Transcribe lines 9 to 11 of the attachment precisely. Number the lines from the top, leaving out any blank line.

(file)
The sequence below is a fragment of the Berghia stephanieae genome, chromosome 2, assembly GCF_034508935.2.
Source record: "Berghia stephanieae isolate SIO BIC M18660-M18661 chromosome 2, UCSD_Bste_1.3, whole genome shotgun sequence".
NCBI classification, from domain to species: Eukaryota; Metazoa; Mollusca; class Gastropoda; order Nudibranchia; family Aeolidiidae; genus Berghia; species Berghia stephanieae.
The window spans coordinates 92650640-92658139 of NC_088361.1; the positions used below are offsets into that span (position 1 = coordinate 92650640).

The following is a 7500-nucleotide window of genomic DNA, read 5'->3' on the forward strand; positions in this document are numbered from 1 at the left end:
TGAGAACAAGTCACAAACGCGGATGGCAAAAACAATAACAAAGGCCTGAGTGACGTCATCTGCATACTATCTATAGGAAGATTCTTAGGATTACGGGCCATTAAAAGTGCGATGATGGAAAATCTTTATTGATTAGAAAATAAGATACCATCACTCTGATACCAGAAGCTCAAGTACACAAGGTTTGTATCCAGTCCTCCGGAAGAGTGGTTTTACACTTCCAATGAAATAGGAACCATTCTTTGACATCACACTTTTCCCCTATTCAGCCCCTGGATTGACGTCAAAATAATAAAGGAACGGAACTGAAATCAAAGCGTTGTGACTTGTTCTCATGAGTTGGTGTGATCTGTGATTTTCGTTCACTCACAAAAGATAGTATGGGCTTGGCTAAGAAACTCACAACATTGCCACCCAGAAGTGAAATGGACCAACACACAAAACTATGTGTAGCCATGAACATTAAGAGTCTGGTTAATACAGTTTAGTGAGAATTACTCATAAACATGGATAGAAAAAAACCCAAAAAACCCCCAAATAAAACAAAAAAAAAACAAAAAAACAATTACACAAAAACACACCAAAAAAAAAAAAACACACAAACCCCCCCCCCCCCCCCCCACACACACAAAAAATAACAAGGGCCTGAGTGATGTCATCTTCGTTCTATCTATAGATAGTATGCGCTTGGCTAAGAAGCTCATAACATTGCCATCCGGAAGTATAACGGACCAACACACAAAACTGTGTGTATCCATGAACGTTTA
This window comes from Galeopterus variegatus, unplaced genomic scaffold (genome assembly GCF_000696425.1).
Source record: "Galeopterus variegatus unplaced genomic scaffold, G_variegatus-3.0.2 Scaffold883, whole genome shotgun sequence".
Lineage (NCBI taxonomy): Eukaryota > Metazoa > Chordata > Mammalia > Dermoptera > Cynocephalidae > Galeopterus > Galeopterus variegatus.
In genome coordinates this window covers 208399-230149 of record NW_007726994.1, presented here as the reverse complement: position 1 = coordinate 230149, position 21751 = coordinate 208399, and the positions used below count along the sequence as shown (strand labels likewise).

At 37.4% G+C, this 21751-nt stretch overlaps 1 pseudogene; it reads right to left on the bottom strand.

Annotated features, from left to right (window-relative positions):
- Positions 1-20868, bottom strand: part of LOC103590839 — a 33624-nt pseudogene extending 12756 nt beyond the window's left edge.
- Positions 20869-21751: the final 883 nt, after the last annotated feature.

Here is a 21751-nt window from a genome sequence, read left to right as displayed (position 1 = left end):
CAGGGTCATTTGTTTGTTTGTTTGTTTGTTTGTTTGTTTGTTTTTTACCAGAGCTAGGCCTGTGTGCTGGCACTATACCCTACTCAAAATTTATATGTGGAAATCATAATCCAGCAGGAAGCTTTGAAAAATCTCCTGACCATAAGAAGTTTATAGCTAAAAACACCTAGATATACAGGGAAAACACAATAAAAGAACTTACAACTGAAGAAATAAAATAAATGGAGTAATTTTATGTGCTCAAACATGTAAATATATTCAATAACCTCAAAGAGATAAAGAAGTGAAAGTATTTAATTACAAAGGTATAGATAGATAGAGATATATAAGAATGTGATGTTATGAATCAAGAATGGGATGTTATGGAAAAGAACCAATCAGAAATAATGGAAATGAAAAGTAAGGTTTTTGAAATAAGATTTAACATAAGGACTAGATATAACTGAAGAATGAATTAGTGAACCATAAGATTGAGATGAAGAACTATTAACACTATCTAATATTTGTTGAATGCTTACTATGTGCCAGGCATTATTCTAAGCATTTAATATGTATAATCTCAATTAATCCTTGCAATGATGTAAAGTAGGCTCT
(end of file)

Lineage (NCBI taxonomy): Eukaryota > Metazoa > Chordata > Mammalia > Dermoptera > Cynocephalidae > Galeopterus > Galeopterus variegatus.
In genome coordinates this window covers 208399-230149 of record NW_007726994.1, presented here as the reverse complement: position 1 = coordinate 230149, position 21751 = coordinate 208399, and the positions used below count along the sequence as shown (strand labels likewise).

At 37.4% G+C, this 21751-nt stretch overlaps 1 pseudogene; it reads right to left on the bottom strand.